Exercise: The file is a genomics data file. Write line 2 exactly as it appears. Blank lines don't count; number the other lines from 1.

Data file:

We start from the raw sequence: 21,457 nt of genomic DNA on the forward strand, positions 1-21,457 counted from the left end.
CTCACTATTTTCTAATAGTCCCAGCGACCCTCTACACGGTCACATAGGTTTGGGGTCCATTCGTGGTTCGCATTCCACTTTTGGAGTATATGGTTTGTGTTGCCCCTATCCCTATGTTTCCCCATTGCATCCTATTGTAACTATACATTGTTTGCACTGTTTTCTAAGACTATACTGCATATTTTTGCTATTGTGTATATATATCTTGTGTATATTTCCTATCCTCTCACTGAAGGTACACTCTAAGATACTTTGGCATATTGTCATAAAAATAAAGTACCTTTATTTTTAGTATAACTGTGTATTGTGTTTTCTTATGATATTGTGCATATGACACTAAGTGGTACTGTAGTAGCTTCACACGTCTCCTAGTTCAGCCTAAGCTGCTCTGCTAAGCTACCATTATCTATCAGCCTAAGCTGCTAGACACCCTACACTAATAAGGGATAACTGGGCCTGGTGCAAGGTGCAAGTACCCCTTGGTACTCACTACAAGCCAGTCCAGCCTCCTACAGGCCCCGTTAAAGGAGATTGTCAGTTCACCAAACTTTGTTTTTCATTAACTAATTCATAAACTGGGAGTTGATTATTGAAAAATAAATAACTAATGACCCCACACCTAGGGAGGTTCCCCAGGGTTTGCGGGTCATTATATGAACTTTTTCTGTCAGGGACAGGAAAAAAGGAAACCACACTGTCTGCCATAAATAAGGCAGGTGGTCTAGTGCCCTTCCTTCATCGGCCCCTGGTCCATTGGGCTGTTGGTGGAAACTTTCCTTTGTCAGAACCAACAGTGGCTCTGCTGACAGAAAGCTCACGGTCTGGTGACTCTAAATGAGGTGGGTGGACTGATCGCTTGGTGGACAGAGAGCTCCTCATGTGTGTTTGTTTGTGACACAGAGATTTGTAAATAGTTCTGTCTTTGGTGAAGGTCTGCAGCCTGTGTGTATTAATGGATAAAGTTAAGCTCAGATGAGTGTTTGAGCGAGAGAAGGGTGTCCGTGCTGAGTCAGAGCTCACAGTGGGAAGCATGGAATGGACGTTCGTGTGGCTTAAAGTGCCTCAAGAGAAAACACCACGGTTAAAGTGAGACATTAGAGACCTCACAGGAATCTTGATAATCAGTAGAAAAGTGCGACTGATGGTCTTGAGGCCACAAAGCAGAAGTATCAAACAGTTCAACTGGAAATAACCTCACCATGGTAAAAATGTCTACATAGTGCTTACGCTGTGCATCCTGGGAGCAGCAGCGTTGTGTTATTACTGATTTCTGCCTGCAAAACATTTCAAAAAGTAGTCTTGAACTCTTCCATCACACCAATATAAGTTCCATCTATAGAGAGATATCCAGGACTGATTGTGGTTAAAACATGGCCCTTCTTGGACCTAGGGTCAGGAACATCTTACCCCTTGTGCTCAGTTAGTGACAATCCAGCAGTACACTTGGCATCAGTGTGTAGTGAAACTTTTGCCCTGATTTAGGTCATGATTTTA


CTCACTATTTTCTAATAGTCCCAGCGACCCTCTACACGGTCACATAGGTTTGGGGTCCATTCGTGGTTCGCATTCCACTTTTGGAGTATATGGTTTGTGTTGCCCCTATCCCTATGTTTCCCCATTGCATCCTATTGTAACTATACATTGTTTGCACTGTTTTCTAAGACTATACTGCATATTTTTGCTATTGTGTATATATATCTTGTGTATATTTCCTATCCTCTCACTGAAGGTACACTCTAAGATACTTTGGCATATTGTCATAAAAATAAAGTACCTTTATTTTTAGTATAACTGTGTATTGTGTTTTCTTATGATATTGTGCATATGACACTAAGTGGTACTGTAGTAGCTTCACACGTCTCCTAGTTCAGCCTAAGCTGCTCTGCTAAGCTACCATTATCTATCAGCCTAAGCTGCTAGACACCCTACACTAATAAGGGATAACTGGGCCTGGTGCAAGGTGCAAGTACCCCTTGGTACTCACTACAAGCCAGTCCAGCCTCCTACAGGCCCCGTTAAAGGAGATTGTCAGTTCACCAAACTTTGTTTTTCATTAACTAATTCATAAACTGGGAGTTGATTATTGAAAAATAAATAACTAATGACCCCACACCTAGGGAGGTTCCCCAGGGTTTGCGGGTCATTATATGAACTTTTTCTGTCAGGGACAGGAAAAAAGGAAACCACACTGTCTGCCATAAATAAGGCAGGTGGTCTAGTGCCCTTCCTTCATCGGCCCCTGGTCCATTGGGCTGTTGGTGGAAACTTTCCTTTGTCAGAACCAACAGTGGCTCTGCTGACAGAAAGCTCACGGTCTGGTGACTCTAAATGAGGTGGGTGGACTGATCGCTTGGTGGACAGAGAGCTCCTCATGTGTGTTTGTTTGTGACACAGAGATTTGTAAATAGTTCTGTCTTTGGTGAAGGTCTGCAGCCTGTGTGTATTAATGGATAAAGTTAAGCTCAGATGAGTGTTTGAGCGAGAGAAGGGTGTCCGTGCTGAGTCAGAGCTCACAGTGGGAAGCATGGAATGGACGTTCGTGTGGCTTAAAGTGCCTCAAGAGAAAACACCACGGTTAAAGTGAGACATTAGAGACCTCACAGGAATCTTGATAATCAGTAGAAAAGTGCGACTGATGGTCTTGAGGCCACAAAGCAGAAGTATCAAACAGTTCAACTGGAAATAACCTCACCATGGTAAAAATGTCTACATAGTGCTTACGCTGTGCATCCTGGGAGCAGCAGCGTTGTGTTATTACTGATTTCTGCCTGCAAAACATTTCAAAAAGTAGTCTTGAACTCTTCCATCACACCAATATAAGTTCCATCTATAGAGAGATATCCAGGACTGATTGTGGTTAAAACATGGCCCTTCTTGGACCTAGGGTCAGGAACATCTTACCCCTTGTGCTCAGTTAGTGACAATCCAGCAGTACACTTGGCATCAGTGTGTAGTGAAACTTTTGCCCTGATTTAGGTCATGATTTTA